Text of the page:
Opening a new restaurant in Westport is never easy.
Opening in the midst of a pandemic is especially tough.
But Hudson Malone did it. The steakhouse-and-more is drawing raves with its menu, Westport-themed decor, and comfortable, COVID-conscious ambience.
Hudson Malone took over the former 323 restaurant — named for its Main Street address, across Canal Street from Coffee An’.
That’s been the site of many restaurants. Before 323, it was Bogey’s. And before that, Oliver’s. And before that …
… well, that’s this Friday’s flashback. If you can name all of Hudson Malone’s predecessors — or even any of the others — click “Comments” below.
BONUS QUESTIONS: How about all of the restaurants that once occupied Shake Shack? Or the Sotheby’s real estate office at the Post Road East/Myrtle Road intersection, which for many years housed many eateries? Dig in!
Bia Hittman’s parents first met at Crossroads. Back in the 1970s, it was a lively restaurant with a young crowd.
The other day, Bia’s mom and dad celebrated their 41st anniversary. Crossroads is gone. So is its most recent replacement: 323 restaurant.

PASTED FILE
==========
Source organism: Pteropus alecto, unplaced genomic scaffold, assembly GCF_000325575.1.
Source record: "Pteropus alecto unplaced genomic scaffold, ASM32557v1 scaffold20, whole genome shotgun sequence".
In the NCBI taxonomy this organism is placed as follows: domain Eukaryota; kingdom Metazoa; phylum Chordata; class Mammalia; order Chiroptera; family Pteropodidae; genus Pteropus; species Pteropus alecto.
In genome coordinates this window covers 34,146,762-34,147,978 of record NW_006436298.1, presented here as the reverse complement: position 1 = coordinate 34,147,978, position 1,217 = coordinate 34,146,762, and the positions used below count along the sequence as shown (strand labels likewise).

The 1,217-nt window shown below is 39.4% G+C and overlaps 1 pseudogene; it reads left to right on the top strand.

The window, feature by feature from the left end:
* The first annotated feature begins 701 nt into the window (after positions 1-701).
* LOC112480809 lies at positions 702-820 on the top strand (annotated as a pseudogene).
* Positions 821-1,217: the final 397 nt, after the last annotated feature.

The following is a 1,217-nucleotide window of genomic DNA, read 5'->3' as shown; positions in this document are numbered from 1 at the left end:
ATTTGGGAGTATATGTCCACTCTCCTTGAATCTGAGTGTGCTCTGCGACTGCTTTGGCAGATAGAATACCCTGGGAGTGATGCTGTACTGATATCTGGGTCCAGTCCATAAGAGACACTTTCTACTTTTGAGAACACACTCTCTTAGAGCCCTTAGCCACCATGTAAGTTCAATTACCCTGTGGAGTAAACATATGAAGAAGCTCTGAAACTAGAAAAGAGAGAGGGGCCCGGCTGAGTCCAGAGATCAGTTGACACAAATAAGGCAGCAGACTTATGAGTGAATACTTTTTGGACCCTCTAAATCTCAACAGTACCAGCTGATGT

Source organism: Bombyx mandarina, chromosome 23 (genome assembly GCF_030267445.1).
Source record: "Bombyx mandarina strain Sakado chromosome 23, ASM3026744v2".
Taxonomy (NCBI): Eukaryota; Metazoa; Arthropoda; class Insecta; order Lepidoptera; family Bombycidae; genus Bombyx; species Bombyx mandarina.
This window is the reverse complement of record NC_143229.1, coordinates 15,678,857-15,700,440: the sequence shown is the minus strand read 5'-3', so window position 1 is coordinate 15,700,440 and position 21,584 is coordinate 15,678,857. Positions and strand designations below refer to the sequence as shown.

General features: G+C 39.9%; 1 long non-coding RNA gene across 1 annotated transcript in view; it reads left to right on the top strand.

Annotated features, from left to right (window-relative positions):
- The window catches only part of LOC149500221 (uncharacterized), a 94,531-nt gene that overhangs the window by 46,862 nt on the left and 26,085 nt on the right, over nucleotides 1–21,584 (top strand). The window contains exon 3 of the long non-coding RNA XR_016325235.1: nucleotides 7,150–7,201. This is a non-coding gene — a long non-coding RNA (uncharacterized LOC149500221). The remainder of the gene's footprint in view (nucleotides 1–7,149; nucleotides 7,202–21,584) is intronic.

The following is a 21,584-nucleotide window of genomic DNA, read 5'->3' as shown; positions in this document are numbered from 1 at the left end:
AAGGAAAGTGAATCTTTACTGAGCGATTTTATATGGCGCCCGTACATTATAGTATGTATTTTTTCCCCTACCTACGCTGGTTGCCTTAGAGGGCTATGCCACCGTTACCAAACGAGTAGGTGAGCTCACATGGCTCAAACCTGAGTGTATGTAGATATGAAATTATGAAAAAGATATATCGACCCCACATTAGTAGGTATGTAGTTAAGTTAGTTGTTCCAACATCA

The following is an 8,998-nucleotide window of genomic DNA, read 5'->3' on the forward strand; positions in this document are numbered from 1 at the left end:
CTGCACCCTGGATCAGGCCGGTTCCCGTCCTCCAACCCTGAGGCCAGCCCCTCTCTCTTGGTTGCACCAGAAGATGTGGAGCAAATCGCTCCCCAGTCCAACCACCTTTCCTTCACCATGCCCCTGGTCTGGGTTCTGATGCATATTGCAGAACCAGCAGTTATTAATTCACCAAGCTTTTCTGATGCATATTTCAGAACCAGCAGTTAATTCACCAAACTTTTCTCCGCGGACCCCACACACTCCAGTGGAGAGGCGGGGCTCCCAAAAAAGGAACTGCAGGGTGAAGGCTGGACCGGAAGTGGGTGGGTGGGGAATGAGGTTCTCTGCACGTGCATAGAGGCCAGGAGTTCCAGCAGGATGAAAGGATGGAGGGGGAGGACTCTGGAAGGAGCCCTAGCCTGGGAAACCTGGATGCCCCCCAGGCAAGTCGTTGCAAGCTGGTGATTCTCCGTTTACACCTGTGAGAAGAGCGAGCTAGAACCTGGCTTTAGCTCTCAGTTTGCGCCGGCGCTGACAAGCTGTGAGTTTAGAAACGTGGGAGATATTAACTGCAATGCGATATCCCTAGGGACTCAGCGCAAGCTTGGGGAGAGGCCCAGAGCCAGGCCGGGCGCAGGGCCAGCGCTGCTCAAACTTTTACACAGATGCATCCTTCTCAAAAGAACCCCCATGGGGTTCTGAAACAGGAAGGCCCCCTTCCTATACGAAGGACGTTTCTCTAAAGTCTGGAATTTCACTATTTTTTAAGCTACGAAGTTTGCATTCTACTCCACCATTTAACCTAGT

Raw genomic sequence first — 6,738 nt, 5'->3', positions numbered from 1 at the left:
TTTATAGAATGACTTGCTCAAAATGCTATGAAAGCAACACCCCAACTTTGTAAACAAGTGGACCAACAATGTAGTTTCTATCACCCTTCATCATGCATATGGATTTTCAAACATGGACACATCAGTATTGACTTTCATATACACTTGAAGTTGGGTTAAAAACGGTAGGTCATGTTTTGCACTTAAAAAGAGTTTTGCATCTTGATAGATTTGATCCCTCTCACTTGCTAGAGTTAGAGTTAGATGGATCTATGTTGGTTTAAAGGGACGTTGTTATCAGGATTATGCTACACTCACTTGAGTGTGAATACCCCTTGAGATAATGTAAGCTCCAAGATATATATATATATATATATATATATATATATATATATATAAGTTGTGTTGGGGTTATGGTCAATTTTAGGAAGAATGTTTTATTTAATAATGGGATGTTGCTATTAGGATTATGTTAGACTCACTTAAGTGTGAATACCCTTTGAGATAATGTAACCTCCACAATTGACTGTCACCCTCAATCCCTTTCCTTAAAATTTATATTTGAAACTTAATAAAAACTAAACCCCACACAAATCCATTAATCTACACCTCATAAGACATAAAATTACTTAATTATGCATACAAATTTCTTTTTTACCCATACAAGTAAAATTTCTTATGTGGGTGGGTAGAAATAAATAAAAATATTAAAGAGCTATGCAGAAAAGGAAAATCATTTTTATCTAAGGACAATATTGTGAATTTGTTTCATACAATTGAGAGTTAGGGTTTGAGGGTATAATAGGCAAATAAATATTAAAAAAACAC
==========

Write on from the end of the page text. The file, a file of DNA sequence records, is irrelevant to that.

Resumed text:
But Bia’s parents are still drawn to the area. In the small shopping center across Canal Street, Bia and her husband Seth are hard at work. They’re opening The Grapevine — a modern and very cool liquor store — in the space known to generations of Westporters as a different Crossroads: Ace Hardware.
Crossroads Ace Hardware closed last year.
Bia grew up in Trumbull. But her parents brought her to Westport often. They ate at Onion Alley, shopped at Henry Lehr. She tasted her first matzo ball soup at Oscar’s.
Seth is from Nyack, New York. He’s a tech entrepreneur and investor. They lived in Manhattan, with 2 kids and 2 dogs.
But, she says, it was “Westport or bust” for her. “It was always my dream to live here.” The restaurants, shopping, beach, great schools — all drew her in.
Four years ago, the Hittmans moved here. He commutes a couple of days to New York. But almost immediately, they began looking for a way to become part of the community.
Bia Hittman, in her new store.
They thought about real estate. Then they had another idea: a liquor store.